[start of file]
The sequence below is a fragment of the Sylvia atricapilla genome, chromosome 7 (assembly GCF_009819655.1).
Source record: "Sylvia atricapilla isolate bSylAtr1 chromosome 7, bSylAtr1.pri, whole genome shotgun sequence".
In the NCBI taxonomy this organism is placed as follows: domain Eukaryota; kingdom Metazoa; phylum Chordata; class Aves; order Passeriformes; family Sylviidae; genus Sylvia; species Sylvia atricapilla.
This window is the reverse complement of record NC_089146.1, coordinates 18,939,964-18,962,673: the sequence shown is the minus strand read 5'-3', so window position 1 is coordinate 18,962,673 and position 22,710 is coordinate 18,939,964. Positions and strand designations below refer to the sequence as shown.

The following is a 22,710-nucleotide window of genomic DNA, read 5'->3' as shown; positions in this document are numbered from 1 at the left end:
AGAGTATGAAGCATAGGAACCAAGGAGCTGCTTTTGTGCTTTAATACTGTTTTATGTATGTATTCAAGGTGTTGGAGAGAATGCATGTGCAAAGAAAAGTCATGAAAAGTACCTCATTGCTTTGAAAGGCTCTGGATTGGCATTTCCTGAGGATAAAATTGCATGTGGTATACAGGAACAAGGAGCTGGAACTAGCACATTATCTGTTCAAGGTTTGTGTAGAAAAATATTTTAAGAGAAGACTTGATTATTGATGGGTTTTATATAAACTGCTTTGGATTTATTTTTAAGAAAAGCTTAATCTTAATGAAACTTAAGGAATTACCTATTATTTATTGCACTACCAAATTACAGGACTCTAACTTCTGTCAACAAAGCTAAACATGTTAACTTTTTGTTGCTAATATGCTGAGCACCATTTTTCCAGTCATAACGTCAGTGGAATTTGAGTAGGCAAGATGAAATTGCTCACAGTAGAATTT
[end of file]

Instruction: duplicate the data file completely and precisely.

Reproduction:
The sequence below is a fragment of the Sylvia atricapilla genome, chromosome 7 (assembly GCF_009819655.1).
Source record: "Sylvia atricapilla isolate bSylAtr1 chromosome 7, bSylAtr1.pri, whole genome shotgun sequence".
In the NCBI taxonomy this organism is placed as follows: domain Eukaryota; kingdom Metazoa; phylum Chordata; class Aves; order Passeriformes; family Sylviidae; genus Sylvia; species Sylvia atricapilla.
This window is the reverse complement of record NC_089146.1, coordinates 18,939,964-18,962,673: the sequence shown is the minus strand read 5'-3', so window position 1 is coordinate 18,962,673 and position 22,710 is coordinate 18,939,964. Positions and strand designations below refer to the sequence as shown.

The following is a 22,710-nucleotide window of genomic DNA, read 5'->3' as shown; positions in this document are numbered from 1 at the left end:
AGAGTATGAAGCATAGGAACCAAGGAGCTGCTTTTGTGCTTTAATACTGTTTTATGTATGTATTCAAGGTGTTGGAGAGAATGCATGTGCAAAGAAAAGTCATGAAAAGTACCTCATTGCTTTGAAAGGCTCTGGATTGGCATTTCCTGAGGATAAAATTGCATGTGGTATACAGGAACAAGGAGCTGGAACTAGCACATTATCTGTTCAAGGTTTGTGTAGAAAAATATTTTAAGAGAAGACTTGATTATTGATGGGTTTTATATAAACTGCTTTGGATTTATTTTTAAGAAAAGCTTAATCTTAATGAAACTTAAGGAATTACCTATTATTTATTGCACTACCAAATTACAGGACTCTAACTTCTGTCAACAAAGCTAAACATGTTAACTTTTTGTTGCTAATATGCTGAGCACCATTTTTCCAGTCATAACGTCAGTGGAATTTGAGTAGGCAAGATGAAATTGCTCACAGTAGAATTT